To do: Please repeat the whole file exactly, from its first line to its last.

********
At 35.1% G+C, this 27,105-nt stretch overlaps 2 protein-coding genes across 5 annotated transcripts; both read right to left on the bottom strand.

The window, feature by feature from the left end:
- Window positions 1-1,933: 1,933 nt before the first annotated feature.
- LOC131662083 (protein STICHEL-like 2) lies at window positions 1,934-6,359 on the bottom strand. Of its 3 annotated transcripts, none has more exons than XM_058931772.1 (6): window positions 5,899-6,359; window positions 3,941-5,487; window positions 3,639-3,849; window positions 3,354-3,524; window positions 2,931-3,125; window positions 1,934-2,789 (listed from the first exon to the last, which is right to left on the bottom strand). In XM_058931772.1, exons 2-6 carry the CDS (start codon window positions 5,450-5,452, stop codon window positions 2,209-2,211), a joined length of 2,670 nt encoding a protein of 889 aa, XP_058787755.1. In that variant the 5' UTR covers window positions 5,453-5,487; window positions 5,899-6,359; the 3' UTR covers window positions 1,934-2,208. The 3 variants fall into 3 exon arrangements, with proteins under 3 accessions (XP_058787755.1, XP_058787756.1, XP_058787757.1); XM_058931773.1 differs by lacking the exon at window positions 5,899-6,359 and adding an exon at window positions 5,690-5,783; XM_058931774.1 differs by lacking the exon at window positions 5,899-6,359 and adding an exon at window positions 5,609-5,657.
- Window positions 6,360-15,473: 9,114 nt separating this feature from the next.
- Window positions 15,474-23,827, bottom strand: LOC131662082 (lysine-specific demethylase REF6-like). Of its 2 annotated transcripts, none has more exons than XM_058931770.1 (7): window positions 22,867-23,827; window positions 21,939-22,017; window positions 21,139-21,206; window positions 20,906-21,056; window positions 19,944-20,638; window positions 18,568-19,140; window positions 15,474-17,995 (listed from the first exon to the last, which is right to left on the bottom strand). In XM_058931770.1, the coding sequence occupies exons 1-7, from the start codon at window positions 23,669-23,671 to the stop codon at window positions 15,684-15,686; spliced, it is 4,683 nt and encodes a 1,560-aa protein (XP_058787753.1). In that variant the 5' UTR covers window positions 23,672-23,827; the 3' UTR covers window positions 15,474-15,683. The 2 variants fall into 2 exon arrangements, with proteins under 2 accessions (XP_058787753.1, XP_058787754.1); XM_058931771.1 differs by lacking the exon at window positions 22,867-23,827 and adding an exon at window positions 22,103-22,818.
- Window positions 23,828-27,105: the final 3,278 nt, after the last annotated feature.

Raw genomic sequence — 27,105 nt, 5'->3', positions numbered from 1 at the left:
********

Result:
At 35.1% G+C, this 27,105-nt stretch overlaps 2 protein-coding genes across 5 annotated transcripts; both read right to left on the bottom strand.

The window, feature by feature from the left end:
- Window positions 1-1,933: 1,933 nt before the first annotated feature.
- LOC131662083 (protein STICHEL-like 2) lies at window positions 1,934-6,359 on the bottom strand. Of its 3 annotated transcripts, none has more exons than XM_058931772.1 (6): window positions 5,899-6,359; window positions 3,941-5,487; window positions 3,639-3,849; window positions 3,354-3,524; window positions 2,931-3,125; window positions 1,934-2,789 (listed from the first exon to the last, which is right to left on the bottom strand). In XM_058931772.1, exons 2-6 carry the CDS (start codon window positions 5,450-5,452, stop codon window positions 2,209-2,211), a joined length of 2,670 nt encoding a protein of 889 aa, XP_058787755.1. In that variant the 5' UTR covers window positions 5,453-5,487; window positions 5,899-6,359; the 3' UTR covers window positions 1,934-2,208. The 3 variants fall into 3 exon arrangements, with proteins under 3 accessions (XP_058787755.1, XP_058787756.1, XP_058787757.1); XM_058931773.1 differs by lacking the exon at window positions 5,899-6,359 and adding an exon at window positions 5,690-5,783; XM_058931774.1 differs by lacking the exon at window positions 5,899-6,359 and adding an exon at window positions 5,609-5,657.
- Window positions 6,360-15,473: 9,114 nt separating this feature from the next.
- Window positions 15,474-23,827, bottom strand: LOC131662082 (lysine-specific demethylase REF6-like). Of its 2 annotated transcripts, none has more exons than XM_058931770.1 (7): window positions 22,867-23,827; window positions 21,939-22,017; window positions 21,139-21,206; window positions 20,906-21,056; window positions 19,944-20,638; window positions 18,568-19,140; window positions 15,474-17,995 (listed from the first exon to the last, which is right to left on the bottom strand). In XM_058931770.1, the coding sequence occupies exons 1-7, from the start codon at window positions 23,669-23,671 to the stop codon at window positions 15,684-15,686; spliced, it is 4,683 nt and encodes a 1,560-aa protein (XP_058787753.1). In that variant the 5' UTR covers window positions 23,672-23,827; the 3' UTR covers window positions 15,474-15,683. The 2 variants fall into 2 exon arrangements, with proteins under 2 accessions (XP_058787753.1, XP_058787754.1); XM_058931771.1 differs by lacking the exon at window positions 22,867-23,827 and adding an exon at window positions 22,103-22,818.
- Window positions 23,828-27,105: the final 3,278 nt, after the last annotated feature.

Raw genomic sequence — 27,105 nt, 5'->3', positions numbered from 1 at the left: